Tablets tipped to give way to touch PCs

Tablets tipped to give way to touch PCs

Telsyte predicts a coming wave of touchscreen desktops will hit the local market

Hardware resellers should be on the lookout for a coming wave of touchscreen desktops that is set to swamp the local market, if Telsyte’s latest Australian IT industry predictions are accurate.

The CSC-owned IT industry research firm’s recent Telsyte Australian Tablet Market Study 2017 suggests that sales of tablet devices in Australia continued to rebound in the second half of 2016 with 1.64 million units sold.

The local market saw a half year-on-half year increase of two per cent in tablet devices during the period, facilitated by a boom in convertible ‘2-in-1’ Windows tablet sales, which accounted for 27 per cent of all devices sold.

Convertible ‘2-in-1’s now make up 30 per cent of sales, up from 15 per cent in the second half of 2015, the analyst firm said.

Additionally, Microsoft’s Windows has almost overtaken Google’s Android as the most popular operating system for tablets in Australia, which retains 29 per cent, but is still behind the market leader, Apple with 44 per cent market share, according to Telsyte.

Telsyte suggests that the trends it has observed in the local market point to a move away from sub-premium tablet devices, and an impending take-up of larger, more substantial touch-screen computing devices.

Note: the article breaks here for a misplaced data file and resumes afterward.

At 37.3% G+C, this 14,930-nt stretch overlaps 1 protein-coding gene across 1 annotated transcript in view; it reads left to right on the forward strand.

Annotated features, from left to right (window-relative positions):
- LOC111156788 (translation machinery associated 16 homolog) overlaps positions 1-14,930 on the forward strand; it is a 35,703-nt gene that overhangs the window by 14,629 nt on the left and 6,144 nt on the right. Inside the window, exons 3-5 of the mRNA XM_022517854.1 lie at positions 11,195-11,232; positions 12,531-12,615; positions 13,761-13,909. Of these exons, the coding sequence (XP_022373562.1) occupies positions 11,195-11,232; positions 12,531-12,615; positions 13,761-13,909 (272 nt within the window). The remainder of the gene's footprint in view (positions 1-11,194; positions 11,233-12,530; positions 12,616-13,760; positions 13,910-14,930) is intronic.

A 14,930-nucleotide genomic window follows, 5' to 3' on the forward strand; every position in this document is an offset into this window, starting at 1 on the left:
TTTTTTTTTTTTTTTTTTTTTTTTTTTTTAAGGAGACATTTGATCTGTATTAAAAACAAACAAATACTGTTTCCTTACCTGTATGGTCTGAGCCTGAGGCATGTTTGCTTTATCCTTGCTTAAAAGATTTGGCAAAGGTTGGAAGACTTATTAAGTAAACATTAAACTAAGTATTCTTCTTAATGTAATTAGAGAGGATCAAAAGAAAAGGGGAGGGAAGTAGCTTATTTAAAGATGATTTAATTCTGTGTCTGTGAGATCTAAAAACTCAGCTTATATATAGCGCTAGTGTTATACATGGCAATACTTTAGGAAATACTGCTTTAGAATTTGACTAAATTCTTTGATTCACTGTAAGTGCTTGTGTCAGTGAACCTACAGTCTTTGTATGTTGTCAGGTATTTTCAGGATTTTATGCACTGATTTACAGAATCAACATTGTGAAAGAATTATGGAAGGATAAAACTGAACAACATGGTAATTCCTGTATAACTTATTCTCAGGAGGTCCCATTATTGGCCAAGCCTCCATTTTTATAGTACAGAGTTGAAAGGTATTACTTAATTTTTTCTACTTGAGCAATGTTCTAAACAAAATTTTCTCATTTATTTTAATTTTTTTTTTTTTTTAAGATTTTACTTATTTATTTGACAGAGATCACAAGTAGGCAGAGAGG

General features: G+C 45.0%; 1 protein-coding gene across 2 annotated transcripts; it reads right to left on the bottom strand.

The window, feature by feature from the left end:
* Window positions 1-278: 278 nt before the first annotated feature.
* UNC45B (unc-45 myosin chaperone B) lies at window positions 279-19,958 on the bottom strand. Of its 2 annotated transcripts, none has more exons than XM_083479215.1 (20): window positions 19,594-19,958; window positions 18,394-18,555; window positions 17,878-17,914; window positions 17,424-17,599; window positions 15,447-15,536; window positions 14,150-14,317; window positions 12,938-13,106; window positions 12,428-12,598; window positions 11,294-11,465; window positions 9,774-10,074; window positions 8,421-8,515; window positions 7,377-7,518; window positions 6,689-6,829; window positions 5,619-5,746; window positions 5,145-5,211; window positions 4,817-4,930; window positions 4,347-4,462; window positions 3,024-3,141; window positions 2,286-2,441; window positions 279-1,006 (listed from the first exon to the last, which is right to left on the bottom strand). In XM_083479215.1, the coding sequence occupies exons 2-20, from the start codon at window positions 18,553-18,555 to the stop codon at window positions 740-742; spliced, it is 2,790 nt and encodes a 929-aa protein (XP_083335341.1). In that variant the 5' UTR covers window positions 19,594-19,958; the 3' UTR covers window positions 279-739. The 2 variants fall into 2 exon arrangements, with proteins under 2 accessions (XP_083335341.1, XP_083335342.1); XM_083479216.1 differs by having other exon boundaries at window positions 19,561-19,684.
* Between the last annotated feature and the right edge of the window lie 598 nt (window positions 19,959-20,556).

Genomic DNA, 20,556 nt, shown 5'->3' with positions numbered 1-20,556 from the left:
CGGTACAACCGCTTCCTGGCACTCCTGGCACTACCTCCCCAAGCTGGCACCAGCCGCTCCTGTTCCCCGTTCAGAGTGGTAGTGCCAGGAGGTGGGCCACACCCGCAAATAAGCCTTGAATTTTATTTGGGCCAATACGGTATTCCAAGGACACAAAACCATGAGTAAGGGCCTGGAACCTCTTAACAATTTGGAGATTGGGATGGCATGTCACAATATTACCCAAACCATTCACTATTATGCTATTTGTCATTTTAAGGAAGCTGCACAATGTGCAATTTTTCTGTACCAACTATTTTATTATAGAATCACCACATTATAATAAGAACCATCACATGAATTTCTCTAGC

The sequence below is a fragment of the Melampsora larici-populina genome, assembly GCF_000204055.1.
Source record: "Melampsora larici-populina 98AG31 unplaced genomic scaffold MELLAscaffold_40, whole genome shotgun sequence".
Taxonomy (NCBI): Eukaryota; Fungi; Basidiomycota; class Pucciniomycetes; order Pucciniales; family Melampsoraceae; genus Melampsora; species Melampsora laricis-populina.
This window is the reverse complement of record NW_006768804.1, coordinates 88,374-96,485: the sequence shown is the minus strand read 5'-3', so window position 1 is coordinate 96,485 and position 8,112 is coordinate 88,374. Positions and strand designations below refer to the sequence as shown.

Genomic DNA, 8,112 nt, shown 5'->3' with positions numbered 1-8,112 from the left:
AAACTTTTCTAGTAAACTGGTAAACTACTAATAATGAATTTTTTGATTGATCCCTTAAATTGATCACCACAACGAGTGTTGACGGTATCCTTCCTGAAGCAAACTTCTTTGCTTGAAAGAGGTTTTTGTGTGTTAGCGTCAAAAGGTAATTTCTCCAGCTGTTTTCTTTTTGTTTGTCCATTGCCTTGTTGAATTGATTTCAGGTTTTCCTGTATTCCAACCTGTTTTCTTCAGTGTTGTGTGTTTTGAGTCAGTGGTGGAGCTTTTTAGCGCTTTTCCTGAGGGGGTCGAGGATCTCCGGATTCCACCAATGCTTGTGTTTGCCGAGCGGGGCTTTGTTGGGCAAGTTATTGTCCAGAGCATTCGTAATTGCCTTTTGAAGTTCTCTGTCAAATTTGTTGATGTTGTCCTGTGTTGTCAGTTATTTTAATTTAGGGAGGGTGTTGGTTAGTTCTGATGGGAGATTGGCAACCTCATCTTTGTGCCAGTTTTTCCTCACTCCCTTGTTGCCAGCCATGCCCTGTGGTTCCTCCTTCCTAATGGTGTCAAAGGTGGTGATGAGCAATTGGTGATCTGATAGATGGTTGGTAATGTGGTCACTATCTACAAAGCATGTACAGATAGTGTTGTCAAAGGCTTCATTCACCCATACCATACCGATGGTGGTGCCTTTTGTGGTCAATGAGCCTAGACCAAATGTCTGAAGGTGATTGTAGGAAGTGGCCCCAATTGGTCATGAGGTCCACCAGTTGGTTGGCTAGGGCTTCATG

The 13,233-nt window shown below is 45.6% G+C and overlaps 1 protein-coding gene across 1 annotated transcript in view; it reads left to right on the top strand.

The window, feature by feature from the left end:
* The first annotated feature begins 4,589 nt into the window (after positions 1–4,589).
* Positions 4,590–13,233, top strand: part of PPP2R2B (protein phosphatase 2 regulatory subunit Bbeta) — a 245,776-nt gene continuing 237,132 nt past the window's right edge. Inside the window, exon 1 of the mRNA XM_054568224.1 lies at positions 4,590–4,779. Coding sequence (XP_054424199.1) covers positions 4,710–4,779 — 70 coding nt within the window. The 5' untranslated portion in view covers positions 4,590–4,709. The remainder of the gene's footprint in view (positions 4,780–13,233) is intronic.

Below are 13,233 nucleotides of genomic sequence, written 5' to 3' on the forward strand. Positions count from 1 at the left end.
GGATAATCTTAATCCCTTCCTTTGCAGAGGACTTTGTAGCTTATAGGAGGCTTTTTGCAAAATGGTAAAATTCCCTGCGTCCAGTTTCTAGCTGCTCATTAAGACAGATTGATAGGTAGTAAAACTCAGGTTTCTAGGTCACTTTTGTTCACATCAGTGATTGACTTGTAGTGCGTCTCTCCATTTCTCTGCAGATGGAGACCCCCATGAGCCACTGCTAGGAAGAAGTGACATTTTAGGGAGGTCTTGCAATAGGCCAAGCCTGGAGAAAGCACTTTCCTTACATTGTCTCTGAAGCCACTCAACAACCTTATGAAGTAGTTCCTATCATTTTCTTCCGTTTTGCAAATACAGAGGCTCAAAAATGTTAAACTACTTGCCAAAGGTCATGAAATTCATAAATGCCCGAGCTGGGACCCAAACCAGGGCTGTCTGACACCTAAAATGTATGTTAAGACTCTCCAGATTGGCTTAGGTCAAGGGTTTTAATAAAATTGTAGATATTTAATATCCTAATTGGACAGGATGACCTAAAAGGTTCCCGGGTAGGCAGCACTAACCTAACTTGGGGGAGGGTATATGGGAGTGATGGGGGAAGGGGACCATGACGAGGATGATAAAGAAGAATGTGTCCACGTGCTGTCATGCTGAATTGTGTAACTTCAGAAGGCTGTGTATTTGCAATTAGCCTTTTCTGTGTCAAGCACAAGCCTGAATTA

“Tablets are no longer just about media consumption, touchscreen devices are revolutionising the creative experience,” Telsyte managing director, Foad Fadaghi, said.

As such, the company expects to see the introduction of larger format, desktop touch computers, such as Microsoft’s Surface Studio. Telsyte expects this predicted trend to boost what it suggests is an otherwise sluggish PC market, with the local PC replacement cycle growing to 4.7 years.

By 2021, according to Telsyte, at least 10 per cent of desktop PCs sold locally will have touch screen interfaces and, as screen prices come down, they are likely to become more pervasive.

Further, the company believes that Microsoft and its OEM partners will work to cater for different segments of this bourgeoning market, developing both tabletop and desktop touch interfaces using Windows 10 in a variety of form factors.

Telsyte revealed that 80 per cent of the IT decision makers in Australia and New Zealand that it surveyed for the study indicated that they are already buying or interested in purchasing larger format touch screen computers for their organisation.

Telsyte’s predictions echo previous comments by IDC, with the research firm in December last year suggesting that the global tablet market could rebound in 2018, albeit slowly, as detachable tablets continue to gain market share.

"The transition to detachables is inevitable, but slate tablets will remain relevant as highlighted by recent results from Amazon with its Kindle Fire portfolio," said IDC tablets research director, Jean Philippe Bouchard, in December last year.

"Fueled by ultra low-end prices and a growing ecosystem play involving the Internet of Things, slate tablets will still account for more than twice the volume of the detachable segment with 124 million units forecast to be shipped in 2020,” he said.

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Tags MicrosofttabletsGoogleAppleIDCtelsytetouchscreens

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